Environmental Research Institute in the field at Forsinard Amanda Simmons residencyEnvironmental Research Institute in the field at Forsinard Amanda Simmons residencyEnvironmental Research Institute in the field at Forsinard Amanda Simmons residency
The land is beautiful, bleak and peaceful apart from a few low flying jets, at this time of year not much bird action. When we finished our sampling we met with the other two and helped take samples from land that was previously used as forestry but is in the process of being left to return to peat land. The sampling investigated how drainage was working across the site. A long and tiring day but a wonderful experience, a brief insight into the life of a research scientist.
Lyth Arts Centre Amanda Simmons residency
Lyth Arts Centre near Wick: Excerpt from the website at LAC
"Most of the programme is devoted to presenting the work of professional British and international artists and performers and the centre also acts as a stepping-off point for local artistic activity. The main aim is to promote work of the highest standard.
A programme of live performances presents the best work of small-scale touring companies – often innovative and experimental. This includes drama, dance, jazz, folk, classical and world music. The centre goes dark in the winter months and events are presented in other locations in neighbouring towns and villages.
The centre was established by William Wilson, an accomplished artist and musician who trained as a cinematographer at the RCA and worked in film and television in London before returning to his native Caithness in 1977. He saw the need to support fellow artists and musicians in the north of Scotland and decided to establish somewhere to stage exhibitions, drama and live music so that all the exciting things that were happening elsewhere in the country could find a foothold in the north."
A wonderful base for me during the residency, very comfy, warm and welcoming. I had the wonderful Karlyn Sutherland look after me whilst here (a fellow glass artist so we had much to talk about during the week). It was great to have someone to bounce some ideas off and to help me vocalise some of the creative blocks I was having due to grief. It was a time when I was fighting the production of work in the studio and being away from home gave me time and some insight into how grief affects us. I was able to read a good few books that helped me understand some of the feelings I couldn't cope with since the death of my dad.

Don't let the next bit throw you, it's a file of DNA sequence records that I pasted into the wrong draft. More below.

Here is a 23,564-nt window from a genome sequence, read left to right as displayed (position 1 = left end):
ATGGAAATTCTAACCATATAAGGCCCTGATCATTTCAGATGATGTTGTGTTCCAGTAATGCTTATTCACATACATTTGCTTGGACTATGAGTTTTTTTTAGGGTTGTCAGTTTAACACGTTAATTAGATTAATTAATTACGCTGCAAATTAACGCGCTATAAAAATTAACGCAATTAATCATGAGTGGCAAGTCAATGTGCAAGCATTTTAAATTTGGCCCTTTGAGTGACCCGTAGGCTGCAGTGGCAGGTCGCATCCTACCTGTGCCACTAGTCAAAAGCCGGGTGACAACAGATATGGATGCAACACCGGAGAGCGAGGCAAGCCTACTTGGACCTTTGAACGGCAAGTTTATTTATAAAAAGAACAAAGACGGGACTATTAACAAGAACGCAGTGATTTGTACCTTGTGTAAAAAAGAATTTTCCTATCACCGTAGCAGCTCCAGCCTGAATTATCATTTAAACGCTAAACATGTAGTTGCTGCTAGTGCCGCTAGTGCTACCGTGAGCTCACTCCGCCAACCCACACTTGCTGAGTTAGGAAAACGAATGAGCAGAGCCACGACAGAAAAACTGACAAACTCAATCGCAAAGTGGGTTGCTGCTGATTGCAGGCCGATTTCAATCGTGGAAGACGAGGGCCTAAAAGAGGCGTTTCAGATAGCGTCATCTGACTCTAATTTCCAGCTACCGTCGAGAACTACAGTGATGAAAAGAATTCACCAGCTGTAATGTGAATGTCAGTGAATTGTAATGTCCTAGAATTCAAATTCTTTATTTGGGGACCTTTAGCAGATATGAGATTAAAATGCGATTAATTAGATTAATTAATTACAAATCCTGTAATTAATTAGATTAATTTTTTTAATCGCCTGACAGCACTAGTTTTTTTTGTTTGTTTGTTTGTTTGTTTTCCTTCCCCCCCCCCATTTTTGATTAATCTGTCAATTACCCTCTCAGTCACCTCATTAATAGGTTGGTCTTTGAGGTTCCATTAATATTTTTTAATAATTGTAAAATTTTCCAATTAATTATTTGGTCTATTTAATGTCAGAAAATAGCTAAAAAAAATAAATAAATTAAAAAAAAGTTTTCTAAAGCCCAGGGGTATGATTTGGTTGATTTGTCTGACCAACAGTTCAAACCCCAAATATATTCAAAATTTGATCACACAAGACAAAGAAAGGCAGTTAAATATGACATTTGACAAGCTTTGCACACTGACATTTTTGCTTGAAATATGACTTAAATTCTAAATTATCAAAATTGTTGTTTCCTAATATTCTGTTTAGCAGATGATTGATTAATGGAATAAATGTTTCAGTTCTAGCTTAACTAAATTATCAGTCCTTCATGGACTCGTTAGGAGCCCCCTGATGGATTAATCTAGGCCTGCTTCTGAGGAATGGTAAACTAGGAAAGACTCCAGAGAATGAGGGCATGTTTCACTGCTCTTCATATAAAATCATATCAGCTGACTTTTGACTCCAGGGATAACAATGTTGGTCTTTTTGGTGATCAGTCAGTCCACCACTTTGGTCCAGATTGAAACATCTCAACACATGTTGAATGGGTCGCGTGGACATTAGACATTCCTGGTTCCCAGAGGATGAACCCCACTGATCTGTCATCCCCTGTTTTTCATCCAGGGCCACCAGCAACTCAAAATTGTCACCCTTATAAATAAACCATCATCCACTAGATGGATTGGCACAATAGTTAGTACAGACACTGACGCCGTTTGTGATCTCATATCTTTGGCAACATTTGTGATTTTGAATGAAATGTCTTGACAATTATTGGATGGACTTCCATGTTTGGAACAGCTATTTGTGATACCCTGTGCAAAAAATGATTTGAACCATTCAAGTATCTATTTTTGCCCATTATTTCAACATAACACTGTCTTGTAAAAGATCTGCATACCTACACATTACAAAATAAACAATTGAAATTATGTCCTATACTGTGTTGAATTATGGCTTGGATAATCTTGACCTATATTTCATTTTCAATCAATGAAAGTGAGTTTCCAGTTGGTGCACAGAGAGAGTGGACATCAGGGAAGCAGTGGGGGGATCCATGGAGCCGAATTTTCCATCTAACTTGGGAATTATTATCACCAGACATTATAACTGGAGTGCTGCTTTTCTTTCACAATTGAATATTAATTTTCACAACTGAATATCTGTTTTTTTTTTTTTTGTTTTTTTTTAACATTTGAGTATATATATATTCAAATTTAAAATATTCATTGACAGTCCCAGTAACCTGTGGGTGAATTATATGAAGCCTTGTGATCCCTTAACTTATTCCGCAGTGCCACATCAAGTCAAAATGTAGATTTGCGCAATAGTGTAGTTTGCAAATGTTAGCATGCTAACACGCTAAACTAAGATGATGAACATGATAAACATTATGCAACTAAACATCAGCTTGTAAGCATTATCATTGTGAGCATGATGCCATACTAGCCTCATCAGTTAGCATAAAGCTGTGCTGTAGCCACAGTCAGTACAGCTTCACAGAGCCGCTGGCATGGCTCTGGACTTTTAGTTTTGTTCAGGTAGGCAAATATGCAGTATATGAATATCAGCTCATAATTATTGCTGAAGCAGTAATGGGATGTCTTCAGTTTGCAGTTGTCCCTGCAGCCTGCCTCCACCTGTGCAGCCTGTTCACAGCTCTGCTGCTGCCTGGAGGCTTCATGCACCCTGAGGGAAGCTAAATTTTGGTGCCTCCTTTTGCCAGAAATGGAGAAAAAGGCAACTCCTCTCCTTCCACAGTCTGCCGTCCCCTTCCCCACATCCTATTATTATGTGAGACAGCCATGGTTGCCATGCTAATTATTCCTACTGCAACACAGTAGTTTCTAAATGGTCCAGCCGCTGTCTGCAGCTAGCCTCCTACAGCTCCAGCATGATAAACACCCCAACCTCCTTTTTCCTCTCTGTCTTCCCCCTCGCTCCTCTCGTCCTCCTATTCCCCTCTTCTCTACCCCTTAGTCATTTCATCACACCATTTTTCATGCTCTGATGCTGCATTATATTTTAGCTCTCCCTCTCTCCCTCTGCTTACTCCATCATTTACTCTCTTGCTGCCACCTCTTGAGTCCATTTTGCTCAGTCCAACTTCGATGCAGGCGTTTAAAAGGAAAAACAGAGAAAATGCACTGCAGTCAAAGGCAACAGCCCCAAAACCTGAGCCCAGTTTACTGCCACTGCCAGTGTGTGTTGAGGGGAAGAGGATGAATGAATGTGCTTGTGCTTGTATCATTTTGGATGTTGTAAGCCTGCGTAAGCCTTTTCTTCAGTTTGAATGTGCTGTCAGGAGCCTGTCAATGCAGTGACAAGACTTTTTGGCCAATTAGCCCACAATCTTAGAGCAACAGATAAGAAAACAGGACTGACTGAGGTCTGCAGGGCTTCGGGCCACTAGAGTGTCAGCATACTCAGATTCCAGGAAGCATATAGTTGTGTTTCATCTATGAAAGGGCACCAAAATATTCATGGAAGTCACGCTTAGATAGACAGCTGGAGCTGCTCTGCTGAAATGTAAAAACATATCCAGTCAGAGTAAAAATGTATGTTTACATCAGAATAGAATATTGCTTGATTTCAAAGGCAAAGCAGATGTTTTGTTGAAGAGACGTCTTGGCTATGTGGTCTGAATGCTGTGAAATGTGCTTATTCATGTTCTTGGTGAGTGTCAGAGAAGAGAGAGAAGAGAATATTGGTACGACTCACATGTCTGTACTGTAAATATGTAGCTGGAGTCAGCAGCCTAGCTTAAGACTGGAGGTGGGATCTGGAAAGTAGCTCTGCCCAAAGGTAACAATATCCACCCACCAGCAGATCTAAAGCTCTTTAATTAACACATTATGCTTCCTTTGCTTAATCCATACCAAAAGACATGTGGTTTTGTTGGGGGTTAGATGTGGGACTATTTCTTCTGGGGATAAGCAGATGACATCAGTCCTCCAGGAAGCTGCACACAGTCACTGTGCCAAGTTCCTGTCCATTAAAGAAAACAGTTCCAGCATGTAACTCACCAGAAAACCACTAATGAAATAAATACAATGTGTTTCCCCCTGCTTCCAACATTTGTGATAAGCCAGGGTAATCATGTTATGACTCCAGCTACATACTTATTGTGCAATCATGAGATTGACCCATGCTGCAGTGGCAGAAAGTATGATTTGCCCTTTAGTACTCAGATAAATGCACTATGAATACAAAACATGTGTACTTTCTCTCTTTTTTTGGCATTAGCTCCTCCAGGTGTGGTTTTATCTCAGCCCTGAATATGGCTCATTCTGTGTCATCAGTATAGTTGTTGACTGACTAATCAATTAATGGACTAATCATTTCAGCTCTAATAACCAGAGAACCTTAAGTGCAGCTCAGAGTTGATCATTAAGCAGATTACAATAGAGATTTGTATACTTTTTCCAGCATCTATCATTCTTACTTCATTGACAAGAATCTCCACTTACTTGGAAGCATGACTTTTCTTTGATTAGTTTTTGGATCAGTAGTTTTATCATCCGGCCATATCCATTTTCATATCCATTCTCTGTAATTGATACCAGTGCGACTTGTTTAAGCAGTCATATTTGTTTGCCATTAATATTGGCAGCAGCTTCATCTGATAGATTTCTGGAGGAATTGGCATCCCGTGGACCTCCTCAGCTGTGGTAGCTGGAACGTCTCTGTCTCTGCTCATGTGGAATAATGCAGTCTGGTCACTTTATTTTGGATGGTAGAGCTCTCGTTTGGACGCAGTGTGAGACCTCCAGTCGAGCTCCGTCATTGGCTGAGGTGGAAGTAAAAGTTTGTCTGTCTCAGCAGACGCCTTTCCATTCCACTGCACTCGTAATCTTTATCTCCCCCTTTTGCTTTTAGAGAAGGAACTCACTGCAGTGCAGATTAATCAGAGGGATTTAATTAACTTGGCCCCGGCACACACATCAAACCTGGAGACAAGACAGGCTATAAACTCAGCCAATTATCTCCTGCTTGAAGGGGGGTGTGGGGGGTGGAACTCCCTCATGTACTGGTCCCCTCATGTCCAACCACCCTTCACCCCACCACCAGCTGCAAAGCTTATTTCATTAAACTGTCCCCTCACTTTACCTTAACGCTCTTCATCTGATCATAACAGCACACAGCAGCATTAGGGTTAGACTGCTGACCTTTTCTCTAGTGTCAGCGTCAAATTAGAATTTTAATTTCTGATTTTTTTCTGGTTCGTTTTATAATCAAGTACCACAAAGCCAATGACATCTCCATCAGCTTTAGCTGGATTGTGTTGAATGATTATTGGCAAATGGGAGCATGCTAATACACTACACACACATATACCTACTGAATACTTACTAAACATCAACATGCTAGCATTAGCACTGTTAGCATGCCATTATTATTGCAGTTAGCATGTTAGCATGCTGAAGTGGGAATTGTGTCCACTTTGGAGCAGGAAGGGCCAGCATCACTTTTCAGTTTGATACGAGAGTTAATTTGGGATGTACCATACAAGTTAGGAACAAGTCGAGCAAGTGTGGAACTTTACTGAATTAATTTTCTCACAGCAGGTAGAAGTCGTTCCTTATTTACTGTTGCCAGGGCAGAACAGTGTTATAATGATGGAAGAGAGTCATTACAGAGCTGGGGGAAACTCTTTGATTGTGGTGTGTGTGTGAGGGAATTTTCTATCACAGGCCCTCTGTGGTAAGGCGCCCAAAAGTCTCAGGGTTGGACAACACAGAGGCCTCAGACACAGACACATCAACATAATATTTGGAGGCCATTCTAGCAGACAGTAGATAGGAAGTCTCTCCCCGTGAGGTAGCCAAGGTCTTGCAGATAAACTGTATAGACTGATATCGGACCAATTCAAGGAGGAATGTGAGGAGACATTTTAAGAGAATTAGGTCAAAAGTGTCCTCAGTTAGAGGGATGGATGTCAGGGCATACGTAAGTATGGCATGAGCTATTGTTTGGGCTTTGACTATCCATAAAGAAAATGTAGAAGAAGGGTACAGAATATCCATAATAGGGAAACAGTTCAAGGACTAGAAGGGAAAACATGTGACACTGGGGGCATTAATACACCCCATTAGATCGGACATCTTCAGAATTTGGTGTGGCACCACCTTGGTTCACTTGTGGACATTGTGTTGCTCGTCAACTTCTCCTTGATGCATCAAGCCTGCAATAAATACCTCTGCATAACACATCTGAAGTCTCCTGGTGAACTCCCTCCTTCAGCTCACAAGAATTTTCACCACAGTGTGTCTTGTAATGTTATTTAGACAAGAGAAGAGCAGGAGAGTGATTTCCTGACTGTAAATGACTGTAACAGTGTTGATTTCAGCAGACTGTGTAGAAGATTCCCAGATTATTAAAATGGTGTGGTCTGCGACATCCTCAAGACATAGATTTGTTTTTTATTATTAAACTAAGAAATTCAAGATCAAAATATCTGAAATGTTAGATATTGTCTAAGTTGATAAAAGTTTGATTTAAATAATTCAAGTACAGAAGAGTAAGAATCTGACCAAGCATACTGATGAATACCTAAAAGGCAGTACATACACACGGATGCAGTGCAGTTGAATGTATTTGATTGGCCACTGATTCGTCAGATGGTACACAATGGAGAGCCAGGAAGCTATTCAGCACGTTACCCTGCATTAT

The Year of Magical Thinking - Joan Didion
"Grief turns out to be a place none of us know until we reach it....we do not expect this shock to be obliterative, dislocating to both body and mind...nor can we know ahead of the fact (and here lies the heart of the difference between grief as we imagine it and grief as it is) the unending absence that follows, the void, the very opposite of meaning, the relentless succession of moments during which we will confront the experience of meaninglessness itself."
Grief is the Thing with Feathers - Max Porter
"Moving on, as a concept, is for stupid people, because any sensible person knows grief is a long-term project. I refuse to rush. The pain that is thrust upon us let no man slow or speed or fix."
"There's a feather on my pillow.
Pillows are made of feathers, go to sleep.
It's a big, black feather.
Come and sleep in my bed.
There's a feather on your pillow too.
Let's leave the feathers where they are and sleep on the floor."
H is for Hawk - Helen Macdonald
"Deep in the muddled darkness six copper pheasant feathers glowed in a cradle of blackthorn. Reaching through the thorns I picked them free, one by one, tucked the hand that held them into my pocket, and cupped the feathers in my closed fist as if I was holding a moment tight inside itself. It was death I had seen. I wasn't sure what it had made me feel."
"But what I should have realised, too, on those northern roads, is that what the mind does after losing one's father isn't just to pick new fathers from the world, but pick new selves to love them with."
Crow: From the Life and Songs of the Crow - Ted Hughes
Excerpt from Examination at the Womb-door
"Who owns the whole rainy, stony earth? Death
Who owns all of space? Death
Who is stronger than hope? Death
Who is stronger than the will? Death
Stronger than love? Death
Stronger than life? Death
But who is stronger than death? Me, evidently
Crow Hears Fate Knock on the Door
"Crow looked at the world, mountainously heaped.
He looked at the heavens, littering away
Beyond every limit.
He looked in front of his feet at the little stream
Chugging on like an auxiliary motor
Fastened to this infinite engine.
He imagined the whole engineering
Of it's assembly, repairs and maintenance -
And felt helpless
He plucked grass-heads and gazed into them
Waiting for first instructions.
He studied a stone from the stream.
He found a dead mole and slowly took it apart
Then stared at the gobbets, feeling helpless
He walked, he walked
Letting the translucent starry spaces
Blow in his ear cluelessly.
Yet the prophecy inside him, like a grimace,
This prophecy was inside him, like a steel spring
Slowly rending the vital fibres."
My thanks to all at Lyth Arts Centre, especially Karlyn and William, for their generosity and support. It was perfect timing and left me feeling much more positive about my work and life in general. I'd also like to thank Liz and Rebecca at ERI for taking the time to spend with me out of their busy schedules and passing on their knowledge and passion for what they do.